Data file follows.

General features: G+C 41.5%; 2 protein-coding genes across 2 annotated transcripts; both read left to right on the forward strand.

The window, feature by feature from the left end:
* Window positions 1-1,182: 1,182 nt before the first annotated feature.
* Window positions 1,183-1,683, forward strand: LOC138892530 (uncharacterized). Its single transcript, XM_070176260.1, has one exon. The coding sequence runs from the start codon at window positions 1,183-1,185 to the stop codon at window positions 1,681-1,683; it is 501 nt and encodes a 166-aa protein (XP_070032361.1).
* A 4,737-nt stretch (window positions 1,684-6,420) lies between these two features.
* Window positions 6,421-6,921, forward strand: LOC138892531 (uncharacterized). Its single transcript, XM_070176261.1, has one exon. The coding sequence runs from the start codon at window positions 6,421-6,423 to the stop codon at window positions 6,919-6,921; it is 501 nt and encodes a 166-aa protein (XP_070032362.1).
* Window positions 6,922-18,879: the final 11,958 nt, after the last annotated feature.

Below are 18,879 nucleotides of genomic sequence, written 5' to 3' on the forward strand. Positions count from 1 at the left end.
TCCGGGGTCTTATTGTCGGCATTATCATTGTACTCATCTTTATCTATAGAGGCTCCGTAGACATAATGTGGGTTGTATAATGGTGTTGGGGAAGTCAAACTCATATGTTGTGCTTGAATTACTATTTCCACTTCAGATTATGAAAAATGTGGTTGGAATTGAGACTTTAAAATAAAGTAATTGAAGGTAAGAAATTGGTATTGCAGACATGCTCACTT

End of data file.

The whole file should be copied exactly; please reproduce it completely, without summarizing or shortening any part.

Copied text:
General features: G+C 41.5%; 2 protein-coding genes across 2 annotated transcripts; both read left to right on the forward strand.

The window, feature by feature from the left end:
* Window positions 1-1,182: 1,182 nt before the first annotated feature.
* Window positions 1,183-1,683, forward strand: LOC138892530 (uncharacterized). Its single transcript, XM_070176260.1, has one exon. The coding sequence runs from the start codon at window positions 1,183-1,185 to the stop codon at window positions 1,681-1,683; it is 501 nt and encodes a 166-aa protein (XP_070032361.1).
* A 4,737-nt stretch (window positions 1,684-6,420) lies between these two features.
* Window positions 6,421-6,921, forward strand: LOC138892531 (uncharacterized). Its single transcript, XM_070176261.1, has one exon. The coding sequence runs from the start codon at window positions 6,421-6,423 to the stop codon at window positions 6,919-6,921; it is 501 nt and encodes a 166-aa protein (XP_070032362.1).
* Window positions 6,922-18,879: the final 11,958 nt, after the last annotated feature.

Below are 18,879 nucleotides of genomic sequence, written 5' to 3' on the forward strand. Positions count from 1 at the left end.
TCCGGGGTCTTATTGTCGGCATTATCATTGTACTCATCTTTATCTATAGAGGCTCCGTAGACATAATGTGGGTTGTATAATGGTGTTGGGGAAGTCAAACTCATATGTTGTGCTTGAATTACTATTTCCACTTCAGATTATGAAAAATGTGGTTGGAATTGAGACTTTAAAATAAAGTAATTGAAGGTAAGAAATTGGTATTGCAGACATGCTCACTT